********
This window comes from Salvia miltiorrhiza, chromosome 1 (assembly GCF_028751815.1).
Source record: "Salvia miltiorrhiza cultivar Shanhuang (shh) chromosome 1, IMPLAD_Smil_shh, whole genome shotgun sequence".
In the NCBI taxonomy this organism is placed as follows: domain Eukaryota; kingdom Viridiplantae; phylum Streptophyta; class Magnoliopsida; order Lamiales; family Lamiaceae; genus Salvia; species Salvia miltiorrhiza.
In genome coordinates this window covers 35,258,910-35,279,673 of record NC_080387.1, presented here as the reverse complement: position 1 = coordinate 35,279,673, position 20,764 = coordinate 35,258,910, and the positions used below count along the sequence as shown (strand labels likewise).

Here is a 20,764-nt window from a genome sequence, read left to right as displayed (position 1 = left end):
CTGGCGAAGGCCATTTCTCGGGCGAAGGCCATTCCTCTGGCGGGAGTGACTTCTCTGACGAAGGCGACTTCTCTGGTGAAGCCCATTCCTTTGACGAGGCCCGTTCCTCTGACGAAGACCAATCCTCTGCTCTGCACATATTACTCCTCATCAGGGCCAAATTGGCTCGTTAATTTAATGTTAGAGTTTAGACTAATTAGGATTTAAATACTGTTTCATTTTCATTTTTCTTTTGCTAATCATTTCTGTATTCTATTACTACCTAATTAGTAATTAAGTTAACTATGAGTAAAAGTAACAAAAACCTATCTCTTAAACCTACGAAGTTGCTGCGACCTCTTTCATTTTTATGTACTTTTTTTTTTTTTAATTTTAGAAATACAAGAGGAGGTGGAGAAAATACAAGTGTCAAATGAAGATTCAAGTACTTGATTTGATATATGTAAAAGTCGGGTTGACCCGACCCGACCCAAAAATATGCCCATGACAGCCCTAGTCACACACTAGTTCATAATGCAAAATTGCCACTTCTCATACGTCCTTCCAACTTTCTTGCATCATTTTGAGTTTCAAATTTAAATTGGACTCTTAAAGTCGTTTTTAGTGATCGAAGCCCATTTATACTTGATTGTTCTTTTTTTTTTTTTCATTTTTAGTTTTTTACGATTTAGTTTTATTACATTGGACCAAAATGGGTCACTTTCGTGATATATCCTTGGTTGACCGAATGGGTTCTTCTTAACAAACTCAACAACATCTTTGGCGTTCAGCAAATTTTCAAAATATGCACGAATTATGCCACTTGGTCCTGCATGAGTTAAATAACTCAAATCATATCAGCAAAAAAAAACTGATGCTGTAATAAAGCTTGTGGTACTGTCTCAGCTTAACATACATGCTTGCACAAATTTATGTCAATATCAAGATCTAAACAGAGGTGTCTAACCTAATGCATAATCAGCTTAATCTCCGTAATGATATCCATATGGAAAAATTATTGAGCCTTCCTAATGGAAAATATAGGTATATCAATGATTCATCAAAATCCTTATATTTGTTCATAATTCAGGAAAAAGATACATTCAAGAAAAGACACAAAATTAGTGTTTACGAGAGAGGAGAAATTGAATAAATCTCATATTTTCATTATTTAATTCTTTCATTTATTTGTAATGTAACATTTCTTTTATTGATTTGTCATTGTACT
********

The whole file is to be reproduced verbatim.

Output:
This window comes from Salvia miltiorrhiza, chromosome 1 (assembly GCF_028751815.1).
Source record: "Salvia miltiorrhiza cultivar Shanhuang (shh) chromosome 1, IMPLAD_Smil_shh, whole genome shotgun sequence".
In the NCBI taxonomy this organism is placed as follows: domain Eukaryota; kingdom Viridiplantae; phylum Streptophyta; class Magnoliopsida; order Lamiales; family Lamiaceae; genus Salvia; species Salvia miltiorrhiza.
In genome coordinates this window covers 35,258,910-35,279,673 of record NC_080387.1, presented here as the reverse complement: position 1 = coordinate 35,279,673, position 20,764 = coordinate 35,258,910, and the positions used below count along the sequence as shown (strand labels likewise).

Here is a 20,764-nt window from a genome sequence, read left to right as displayed (position 1 = left end):
CTGGCGAAGGCCATTTCTCGGGCGAAGGCCATTCCTCTGGCGGGAGTGACTTCTCTGACGAAGGCGACTTCTCTGGTGAAGCCCATTCCTTTGACGAGGCCCGTTCCTCTGACGAAGACCAATCCTCTGCTCTGCACATATTACTCCTCATCAGGGCCAAATTGGCTCGTTAATTTAATGTTAGAGTTTAGACTAATTAGGATTTAAATACTGTTTCATTTTCATTTTTCTTTTGCTAATCATTTCTGTATTCTATTACTACCTAATTAGTAATTAAGTTAACTATGAGTAAAAGTAACAAAAACCTATCTCTTAAACCTACGAAGTTGCTGCGACCTCTTTCATTTTTATGTACTTTTTTTTTTTTTAATTTTAGAAATACAAGAGGAGGTGGAGAAAATACAAGTGTCAAATGAAGATTCAAGTACTTGATTTGATATATGTAAAAGTCGGGTTGACCCGACCCGACCCAAAAATATGCCCATGACAGCCCTAGTCACACACTAGTTCATAATGCAAAATTGCCACTTCTCATACGTCCTTCCAACTTTCTTGCATCATTTTGAGTTTCAAATTTAAATTGGACTCTTAAAGTCGTTTTTAGTGATCGAAGCCCATTTATACTTGATTGTTCTTTTTTTTTTTTTCATTTTTAGTTTTTTACGATTTAGTTTTATTACATTGGACCAAAATGGGTCACTTTCGTGATATATCCTTGGTTGACCGAATGGGTTCTTCTTAACAAACTCAACAACATCTTTGGCGTTCAGCAAATTTTCAAAATATGCACGAATTATGCCACTTGGTCCTGCATGAGTTAAATAACTCAAATCATATCAGCAAAAAAAAACTGATGCTGTAATAAAGCTTGTGGTACTGTCTCAGCTTAACATACATGCTTGCACAAATTTATGTCAATATCAAGATCTAAACAGAGGTGTCTAACCTAATGCATAATCAGCTTAATCTCCGTAATGATATCCATATGGAAAAATTATTGAGCCTTCCTAATGGAAAATATAGGTATATCAATGATTCATCAAAATCCTTATATTTGTTCATAATTCAGGAAAAAGATACATTCAAGAAAAGACACAAAATTAGTGTTTACGAGAGAGGAGAAATTGAATAAATCTCATATTTTCATTATTTAATTCTTTCATTTATTTGTAATGTAACATTTCTTTTATTGATTTGTCATTGTACT